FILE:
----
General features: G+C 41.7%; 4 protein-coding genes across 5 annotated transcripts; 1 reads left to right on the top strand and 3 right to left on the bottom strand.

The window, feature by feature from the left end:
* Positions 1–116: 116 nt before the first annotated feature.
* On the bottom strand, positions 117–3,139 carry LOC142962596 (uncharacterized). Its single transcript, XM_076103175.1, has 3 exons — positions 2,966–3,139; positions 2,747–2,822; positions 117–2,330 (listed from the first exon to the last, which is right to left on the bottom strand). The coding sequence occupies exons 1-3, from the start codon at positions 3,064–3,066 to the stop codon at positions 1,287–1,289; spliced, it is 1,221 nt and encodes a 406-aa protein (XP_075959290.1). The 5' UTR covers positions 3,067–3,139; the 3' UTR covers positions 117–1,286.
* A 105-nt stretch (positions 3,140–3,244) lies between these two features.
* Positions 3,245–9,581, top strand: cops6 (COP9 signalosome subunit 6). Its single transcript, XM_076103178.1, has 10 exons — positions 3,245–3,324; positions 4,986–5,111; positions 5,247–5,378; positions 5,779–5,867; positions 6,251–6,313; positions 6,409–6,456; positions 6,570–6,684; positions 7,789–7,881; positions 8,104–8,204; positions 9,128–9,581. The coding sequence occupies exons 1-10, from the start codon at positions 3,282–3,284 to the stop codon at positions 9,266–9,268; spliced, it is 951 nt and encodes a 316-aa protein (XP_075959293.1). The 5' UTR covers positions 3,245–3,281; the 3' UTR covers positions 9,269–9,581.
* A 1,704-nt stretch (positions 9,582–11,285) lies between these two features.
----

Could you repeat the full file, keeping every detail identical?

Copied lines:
General features: G+C 41.7%; 4 protein-coding genes across 5 annotated transcripts; 1 reads left to right on the top strand and 3 right to left on the bottom strand.

The window, feature by feature from the left end:
* Positions 1–116: 116 nt before the first annotated feature.
* On the bottom strand, positions 117–3,139 carry LOC142962596 (uncharacterized). Its single transcript, XM_076103175.1, has 3 exons — positions 2,966–3,139; positions 2,747–2,822; positions 117–2,330 (listed from the first exon to the last, which is right to left on the bottom strand). The coding sequence occupies exons 1-3, from the start codon at positions 3,064–3,066 to the stop codon at positions 1,287–1,289; spliced, it is 1,221 nt and encodes a 406-aa protein (XP_075959290.1). The 5' UTR covers positions 3,067–3,139; the 3' UTR covers positions 117–1,286.
* A 105-nt stretch (positions 3,140–3,244) lies between these two features.
* Positions 3,245–9,581, top strand: cops6 (COP9 signalosome subunit 6). Its single transcript, XM_076103178.1, has 10 exons — positions 3,245–3,324; positions 4,986–5,111; positions 5,247–5,378; positions 5,779–5,867; positions 6,251–6,313; positions 6,409–6,456; positions 6,570–6,684; positions 7,789–7,881; positions 8,104–8,204; positions 9,128–9,581. The coding sequence occupies exons 1-10, from the start codon at positions 3,282–3,284 to the stop codon at positions 9,266–9,268; spliced, it is 951 nt and encodes a 316-aa protein (XP_075959293.1). The 5' UTR covers positions 3,245–3,281; the 3' UTR covers positions 9,269–9,581.
* A 1,704-nt stretch (positions 9,582–11,285) lies between these two features.